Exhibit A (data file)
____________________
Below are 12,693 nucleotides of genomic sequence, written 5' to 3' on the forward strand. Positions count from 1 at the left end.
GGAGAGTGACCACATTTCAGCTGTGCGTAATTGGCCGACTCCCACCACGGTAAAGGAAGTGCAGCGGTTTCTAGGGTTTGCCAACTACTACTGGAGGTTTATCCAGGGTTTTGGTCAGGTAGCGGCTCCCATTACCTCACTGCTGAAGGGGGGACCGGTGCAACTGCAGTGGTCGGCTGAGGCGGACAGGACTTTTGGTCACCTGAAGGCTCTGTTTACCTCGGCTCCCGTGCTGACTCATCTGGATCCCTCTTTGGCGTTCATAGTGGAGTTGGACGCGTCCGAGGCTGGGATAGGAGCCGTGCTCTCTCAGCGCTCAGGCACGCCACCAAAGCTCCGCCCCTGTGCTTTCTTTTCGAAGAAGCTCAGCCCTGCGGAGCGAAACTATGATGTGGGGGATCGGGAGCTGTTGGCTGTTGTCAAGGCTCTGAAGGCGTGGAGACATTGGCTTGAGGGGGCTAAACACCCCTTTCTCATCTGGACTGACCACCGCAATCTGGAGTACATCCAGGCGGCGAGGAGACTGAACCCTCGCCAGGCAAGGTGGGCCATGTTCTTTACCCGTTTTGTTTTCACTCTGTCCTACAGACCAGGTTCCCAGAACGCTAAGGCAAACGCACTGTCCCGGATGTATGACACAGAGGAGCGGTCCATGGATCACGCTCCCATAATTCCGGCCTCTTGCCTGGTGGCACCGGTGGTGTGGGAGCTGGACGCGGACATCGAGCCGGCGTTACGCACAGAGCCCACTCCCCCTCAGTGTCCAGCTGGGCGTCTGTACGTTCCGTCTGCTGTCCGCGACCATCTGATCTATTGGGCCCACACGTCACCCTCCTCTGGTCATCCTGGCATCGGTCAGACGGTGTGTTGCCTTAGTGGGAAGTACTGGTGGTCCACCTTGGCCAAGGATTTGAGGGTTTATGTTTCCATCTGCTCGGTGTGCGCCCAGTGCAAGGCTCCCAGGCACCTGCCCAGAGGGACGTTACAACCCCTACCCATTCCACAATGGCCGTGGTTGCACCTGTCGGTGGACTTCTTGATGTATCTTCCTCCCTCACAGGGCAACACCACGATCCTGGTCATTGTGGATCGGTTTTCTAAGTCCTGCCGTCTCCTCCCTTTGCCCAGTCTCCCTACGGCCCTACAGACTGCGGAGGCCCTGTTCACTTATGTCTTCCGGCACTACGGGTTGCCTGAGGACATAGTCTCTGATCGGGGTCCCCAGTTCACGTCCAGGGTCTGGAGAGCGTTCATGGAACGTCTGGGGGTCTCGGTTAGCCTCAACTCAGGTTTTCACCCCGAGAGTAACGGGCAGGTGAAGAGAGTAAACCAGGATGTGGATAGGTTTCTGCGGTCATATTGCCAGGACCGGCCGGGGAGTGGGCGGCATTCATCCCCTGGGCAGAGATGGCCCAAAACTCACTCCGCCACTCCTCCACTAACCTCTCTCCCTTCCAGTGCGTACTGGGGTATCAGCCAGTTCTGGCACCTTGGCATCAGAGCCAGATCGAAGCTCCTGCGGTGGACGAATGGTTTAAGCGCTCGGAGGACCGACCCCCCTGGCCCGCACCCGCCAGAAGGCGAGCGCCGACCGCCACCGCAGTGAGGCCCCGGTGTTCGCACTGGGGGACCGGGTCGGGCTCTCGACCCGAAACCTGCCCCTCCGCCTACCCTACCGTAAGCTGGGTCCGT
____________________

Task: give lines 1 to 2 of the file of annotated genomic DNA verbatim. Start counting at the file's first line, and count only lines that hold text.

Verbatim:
Below are 12,693 nucleotides of genomic sequence, written 5' to 3' on the forward strand. Positions count from 1 at the left end.
GGAGAGTGACCACATTTCAGCTGTGCGTAATTGGCCGACTCCCACCACGGTAAAGGAAGTGCAGCGGTTTCTAGGGTTTGCCAACTACTACTGGAGGTTTATCCAGGGTTTTGGTCAGGTAGCGGCTCCCATTACCTCACTGCTGAAGGGGGGACCGGTGCAACTGCAGTGGTCGGCTGAGGCGGACAGGACTTTTGGTCACCTGAAGGCTCTGTTTACCTCGGCTCCCGTGCTGACTCATCTGGATCCCTCTTTGGCGTTCATAGTGGAGTTGGACGCGTCCGAGGCTGGGATAGGAGCCGTGCTCTCTCAGCGCTCAGGCACGCCACCAAAGCTCCGCCCCTGTGCTTTCTTTTCGAAGAAGCTCAGCCCTGCGGAGCGAAACTATGATGTGGGGGATCGGGAGCTGTTGGCTGTTGTCAAGGCTCTGAAGGCGTGGAGACATTGGCTTGAGGGGGCTAAACACCCCTTTCTCATCTGGACTGACCACCGCAATCTGGAGTACATCCAGGCGGCGAGGAGACTGAACCCTCGCCAGGCAAGGTGGGCCATGTTCTTTACCCGTTTTGTTTTCACTCTGTCCTACAGACCAGGTTCCCAGAACGCTAAGGCAAACGCACTGTCCCGGATGTATGACACAGAGGAGCGGTCCATGGATCACGCTCCCATAATTCCGGCCTCTTGCCTGGTGGCACCGGTGGTGTGGGAGCTGGACGCGGACATCGAGCCGGCGTTACGCACAGAGCCCACTCCCCCTCAGTGTCCAGCTGGGCGTCTGTACGTTCCGTCTGCTGTCCGCGACCATCTGATCTATTGGGCCCACACGTCACCCTCCTCTGGTCATCCTGGCATCGGTCAGACGGTGTGTTGCCTTAGTGGGAAGTACTGGTGGTCCACCTTGGCCAAGGATTTGAGGGTTTATGTTTCCATCTGCTCGGTGTGCGCCCAGTGCAAGGCTCCCAGGCACCTGCCCAGAGGGACGTTACAACCCCTACCCATTCCACAATGGCCGTGGTTGCACCTGTCGGTGGACTTCTTGATGTATCTTCCTCCCTCACAGGGCAACACCACGATCCTGGTCATTGTGGATCGGTTTTCTAAGTCCTGCCGTCTCCTCCCTTTGCCCAGTCTCCCTACGGCCCTACAGACTGCGGAGGCCCTGTTCACTTATGTCTTCCGGCACTACGGGTTGCCTGAGGACATAGTCTCTGATCGGGGTCCCCAGTTCACGTCCAGGGTCTGGAGAGCGTTCATGGAACGTCTGGGGGTCTCGGTTAGCCTCAACTCAGGTTTTCACCCCGAGAGTAACGGGCAGGTGAAGAGAGTAAACCAGGATGTGGATAGGTTTCTGCGGTCATATTGCCAGGACCGGCCGGGGAGTGGGCGGCATTCATCCCCTGGGCAGAGATGGCCCAAAACTCACTCCGCCACTCCTCCACTAACCTCTCTCCCTTCCAGTGCGTACTGGGGTATCAGCCAGTTCTGGCACCTTGGCATCAGAGCCAGATCGAAGCTCCTGCGGTGGACGAATGGTTTAAGCGCTCGGAGGACCGACCCCCCTGGCCCGCACCCGCCAGAAGGCGAGCGCCGACCGCCACCGCAGTGAGGCCCCGGTGTTCGCACTGGGGGACCGGGTCGGGCTCTCGACCCGAAACCTGCCCCTCCGCCTACCCTACCGTAAGCTGGGTCCGT